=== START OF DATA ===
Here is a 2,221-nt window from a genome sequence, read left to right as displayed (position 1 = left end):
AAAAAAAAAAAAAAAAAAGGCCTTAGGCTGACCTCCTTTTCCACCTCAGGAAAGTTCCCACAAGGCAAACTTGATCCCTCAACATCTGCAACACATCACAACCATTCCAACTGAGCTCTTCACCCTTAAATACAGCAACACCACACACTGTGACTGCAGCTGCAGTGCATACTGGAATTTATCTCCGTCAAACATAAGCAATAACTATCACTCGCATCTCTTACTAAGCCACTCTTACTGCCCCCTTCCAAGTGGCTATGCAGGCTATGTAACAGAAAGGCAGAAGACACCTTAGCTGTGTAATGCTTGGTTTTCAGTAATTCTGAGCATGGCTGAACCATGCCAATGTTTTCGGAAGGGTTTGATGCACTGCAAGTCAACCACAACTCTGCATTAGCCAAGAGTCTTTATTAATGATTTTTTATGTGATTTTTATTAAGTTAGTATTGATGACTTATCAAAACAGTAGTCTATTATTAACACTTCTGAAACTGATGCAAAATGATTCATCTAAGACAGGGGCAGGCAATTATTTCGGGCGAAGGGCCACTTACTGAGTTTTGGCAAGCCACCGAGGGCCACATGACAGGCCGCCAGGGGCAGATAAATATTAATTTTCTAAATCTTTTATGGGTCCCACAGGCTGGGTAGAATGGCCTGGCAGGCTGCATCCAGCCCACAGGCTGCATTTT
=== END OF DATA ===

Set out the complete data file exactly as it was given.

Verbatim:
Here is a 2,221-nt window from a genome sequence, read left to right as displayed (position 1 = left end):
AAAAAAAAAAAAAAAAAAGGCCTTAGGCTGACCTCCTTTTCCACCTCAGGAAAGTTCCCACAAGGCAAACTTGATCCCTCAACATCTGCAACACATCACAACCATTCCAACTGAGCTCTTCACCCTTAAATACAGCAACACCACACACTGTGACTGCAGCTGCAGTGCATACTGGAATTTATCTCCGTCAAACATAAGCAATAACTATCACTCGCATCTCTTACTAAGCCACTCTTACTGCCCCCTTCCAAGTGGCTATGCAGGCTATGTAACAGAAAGGCAGAAGACACCTTAGCTGTGTAATGCTTGGTTTTCAGTAATTCTGAGCATGGCTGAACCATGCCAATGTTTTCGGAAGGGTTTGATGCACTGCAAGTCAACCACAACTCTGCATTAGCCAAGAGTCTTTATTAATGATTTTTTATGTGATTTTTATTAAGTTAGTATTGATGACTTATCAAAACAGTAGTCTATTATTAACACTTCTGAAACTGATGCAAAATGATTCATCTAAGACAGGGGCAGGCAATTATTTCGGGCGAAGGGCCACTTACTGAGTTTTGGCAAGCCACCGAGGGCCACATGACAGGCCGCCAGGGGCAGATAAATATTAATTTTCTAAATCTTTTATGGGTCCCACAGGCTGGGTAGAATGGCCTGGCAGGCTGCATCCAGCCCACAGGCTGCATTTT